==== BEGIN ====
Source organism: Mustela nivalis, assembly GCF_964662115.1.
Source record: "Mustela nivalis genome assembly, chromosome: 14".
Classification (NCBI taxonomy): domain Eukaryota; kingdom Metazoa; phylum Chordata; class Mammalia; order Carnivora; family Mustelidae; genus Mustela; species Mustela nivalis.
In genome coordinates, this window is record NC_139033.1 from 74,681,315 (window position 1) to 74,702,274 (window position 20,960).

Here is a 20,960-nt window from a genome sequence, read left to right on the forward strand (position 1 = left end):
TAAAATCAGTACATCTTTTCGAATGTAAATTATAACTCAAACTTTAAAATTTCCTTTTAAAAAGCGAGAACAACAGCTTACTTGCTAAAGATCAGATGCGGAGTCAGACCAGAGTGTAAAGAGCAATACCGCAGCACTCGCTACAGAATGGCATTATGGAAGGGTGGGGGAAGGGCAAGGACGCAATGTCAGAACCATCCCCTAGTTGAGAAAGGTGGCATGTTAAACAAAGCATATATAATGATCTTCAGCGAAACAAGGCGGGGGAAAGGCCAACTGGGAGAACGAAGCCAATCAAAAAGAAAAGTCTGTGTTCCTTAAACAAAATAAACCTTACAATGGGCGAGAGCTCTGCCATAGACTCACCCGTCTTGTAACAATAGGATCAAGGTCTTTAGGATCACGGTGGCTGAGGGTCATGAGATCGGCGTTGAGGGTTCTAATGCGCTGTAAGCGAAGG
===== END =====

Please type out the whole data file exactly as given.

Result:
Source organism: Mustela nivalis, assembly GCF_964662115.1.
Source record: "Mustela nivalis genome assembly, chromosome: 14".
Classification (NCBI taxonomy): domain Eukaryota; kingdom Metazoa; phylum Chordata; class Mammalia; order Carnivora; family Mustelidae; genus Mustela; species Mustela nivalis.
In genome coordinates, this window is record NC_139033.1 from 74,681,315 (window position 1) to 74,702,274 (window position 20,960).

Here is a 20,960-nt window from a genome sequence, read left to right on the forward strand (position 1 = left end):
TAAAATCAGTACATCTTTTCGAATGTAAATTATAACTCAAACTTTAAAATTTCCTTTTAAAAAGCGAGAACAACAGCTTACTTGCTAAAGATCAGATGCGGAGTCAGACCAGAGTGTAAAGAGCAATACCGCAGCACTCGCTACAGAATGGCATTATGGAAGGGTGGGGGAAGGGCAAGGACGCAATGTCAGAACCATCCCCTAGTTGAGAAAGGTGGCATGTTAAACAAAGCATATATAATGATCTTCAGCGAAACAAGGCGGGGGAAAGGCCAACTGGGAGAACGAAGCCAATCAAAAAGAAAAGTCTGTGTTCCTTAAACAAAATAAACCTTACAATGGGCGAGAGCTCTGCCATAGACTCACCCGTCTTGTAACAATAGGATCAAGGTCTTTAGGATCACGGTGGCTGAGGGTCATGAGATCGGCGTTGAGGGTTCTAATGCGCTGTAAGCGAAGG